Quebec Mourns the Passing of Karl Tremblay from Les Cowboys Fringants
The singer of the Cowboys Fringants passed away on Wednesday, November 15, after a long battle with cancer.
Quebec's music scene is mourning. Karl Tremblay, the lead singer of Les Cowboys Fringants, has passed away from prostate cancer after three years with the disease. He was 47.
The remaining three members of Les Cowboys Fringants are now bereft of their voice and longtime friend and bandmate. Marie-Annick Lépine, who was also his partner, Jean-François Pauzé, and Jérôme Dupras, expressed "indescribable sadness" on Facebook. They described him as an exemplary warrior in the face of illness and a role model for all.
The reactions were swift, as Les Cowboys Fringants, considered true icons of Quebecois music for over two decades, were mourned for the importance Karl Tremblay held in the province and the broader Francophonie. Rapper Koriass called him "a pillar of contemporary Quebec culture," and Mitsou Gélinas, the singer of the hit "Bye Bye mon cowboy," described him as a "divine artist and composer" on Instagram.
Les Cowboys Fringants have been celebrated for numerous critically acclaimed and popular songs such as "En berne," "Les étoiles filantes," "Toune d'automne," "Ti-cul," "Plus rien," and "L'Amérique pleure." The group, formed in Repentigny in the 1990s, has won many awards. In 2002, they won their first Félix for the alternative album Break Syndical during the ADISQ Gala.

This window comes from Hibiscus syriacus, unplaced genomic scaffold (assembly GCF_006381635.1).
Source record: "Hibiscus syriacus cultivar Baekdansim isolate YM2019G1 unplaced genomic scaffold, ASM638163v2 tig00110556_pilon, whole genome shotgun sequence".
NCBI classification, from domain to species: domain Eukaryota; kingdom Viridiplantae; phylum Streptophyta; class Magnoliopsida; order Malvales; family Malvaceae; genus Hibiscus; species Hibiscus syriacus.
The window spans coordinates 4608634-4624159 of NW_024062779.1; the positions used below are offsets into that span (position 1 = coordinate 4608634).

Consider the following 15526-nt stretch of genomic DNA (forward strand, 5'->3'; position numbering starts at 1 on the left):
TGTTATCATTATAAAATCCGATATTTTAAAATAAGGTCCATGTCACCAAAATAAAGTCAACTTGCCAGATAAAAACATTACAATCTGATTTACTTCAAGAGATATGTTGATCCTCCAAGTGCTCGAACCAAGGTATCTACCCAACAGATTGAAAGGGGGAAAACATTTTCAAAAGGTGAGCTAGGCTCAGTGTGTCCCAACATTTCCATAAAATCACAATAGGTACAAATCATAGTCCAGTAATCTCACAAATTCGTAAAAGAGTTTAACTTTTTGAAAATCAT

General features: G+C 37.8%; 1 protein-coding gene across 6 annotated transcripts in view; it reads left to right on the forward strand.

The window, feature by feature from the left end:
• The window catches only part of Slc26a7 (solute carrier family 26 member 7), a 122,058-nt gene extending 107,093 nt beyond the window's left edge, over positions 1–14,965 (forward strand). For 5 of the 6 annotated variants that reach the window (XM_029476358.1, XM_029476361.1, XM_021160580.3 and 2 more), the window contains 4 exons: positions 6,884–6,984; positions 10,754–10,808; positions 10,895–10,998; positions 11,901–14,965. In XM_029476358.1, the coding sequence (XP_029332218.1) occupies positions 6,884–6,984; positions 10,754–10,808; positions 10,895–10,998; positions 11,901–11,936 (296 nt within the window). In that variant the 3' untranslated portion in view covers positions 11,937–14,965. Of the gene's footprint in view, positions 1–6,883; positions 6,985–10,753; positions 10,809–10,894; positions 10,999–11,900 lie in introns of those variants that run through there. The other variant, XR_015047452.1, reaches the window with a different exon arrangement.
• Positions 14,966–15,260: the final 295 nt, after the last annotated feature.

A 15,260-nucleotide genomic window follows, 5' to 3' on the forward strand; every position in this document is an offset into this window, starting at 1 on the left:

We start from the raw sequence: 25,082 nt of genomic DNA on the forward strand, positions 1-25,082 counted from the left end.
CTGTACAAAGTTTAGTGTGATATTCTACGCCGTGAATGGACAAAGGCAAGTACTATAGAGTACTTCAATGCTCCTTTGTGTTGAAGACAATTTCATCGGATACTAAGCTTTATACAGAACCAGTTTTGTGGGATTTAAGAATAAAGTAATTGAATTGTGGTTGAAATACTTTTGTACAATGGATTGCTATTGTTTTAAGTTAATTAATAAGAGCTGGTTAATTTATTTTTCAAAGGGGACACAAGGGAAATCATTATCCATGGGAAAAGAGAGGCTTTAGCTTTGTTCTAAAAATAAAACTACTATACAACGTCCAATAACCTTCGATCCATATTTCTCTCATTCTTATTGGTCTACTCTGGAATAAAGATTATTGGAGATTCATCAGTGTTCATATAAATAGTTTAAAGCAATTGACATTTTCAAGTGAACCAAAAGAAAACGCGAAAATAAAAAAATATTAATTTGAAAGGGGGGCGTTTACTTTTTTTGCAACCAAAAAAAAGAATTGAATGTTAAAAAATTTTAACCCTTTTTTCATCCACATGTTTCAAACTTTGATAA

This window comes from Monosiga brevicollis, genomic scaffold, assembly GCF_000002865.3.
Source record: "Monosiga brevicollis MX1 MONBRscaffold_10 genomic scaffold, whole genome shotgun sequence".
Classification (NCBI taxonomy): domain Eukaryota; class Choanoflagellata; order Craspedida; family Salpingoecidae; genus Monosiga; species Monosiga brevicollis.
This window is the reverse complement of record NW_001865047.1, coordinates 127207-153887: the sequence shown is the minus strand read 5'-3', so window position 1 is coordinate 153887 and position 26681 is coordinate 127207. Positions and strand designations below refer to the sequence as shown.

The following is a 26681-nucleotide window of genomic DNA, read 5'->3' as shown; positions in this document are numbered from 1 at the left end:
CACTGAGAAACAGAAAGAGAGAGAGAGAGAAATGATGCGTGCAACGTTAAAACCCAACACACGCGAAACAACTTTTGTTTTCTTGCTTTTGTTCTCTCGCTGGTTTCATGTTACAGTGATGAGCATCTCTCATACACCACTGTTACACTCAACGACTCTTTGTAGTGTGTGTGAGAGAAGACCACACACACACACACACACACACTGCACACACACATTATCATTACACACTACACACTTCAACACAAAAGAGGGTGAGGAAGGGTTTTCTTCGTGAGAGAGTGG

On Nov. 5 of this year, Les Cowboys Fringants received their latest Félix in the Group of the Year category. The comedian and host of the ADISQ Gala, Louis-José Houde, dedicated the evening to Karl Tremblay. Despite living with cancer, Tremblay and his bandmates played for nearly 90,000 people on the Plains of Abraham in July for the Festival d'été de Québec.
The sudden departure of Karl Tremblay has also drawn responses from politicians. Prime Minister Justin Trudeau and Quebec's Minister of Culture and Communications, Mathieu Lacombe and others have put out statements that acknowledge his significant impact. François Legault, the Premier of Quebec, has even offered a national funeral to the Tremblay family.
To honour Karl Tremblay's memory, several Quebec institutions, including the city halls of Montreal and Quebec City, have decided to lower their flags to half-mast.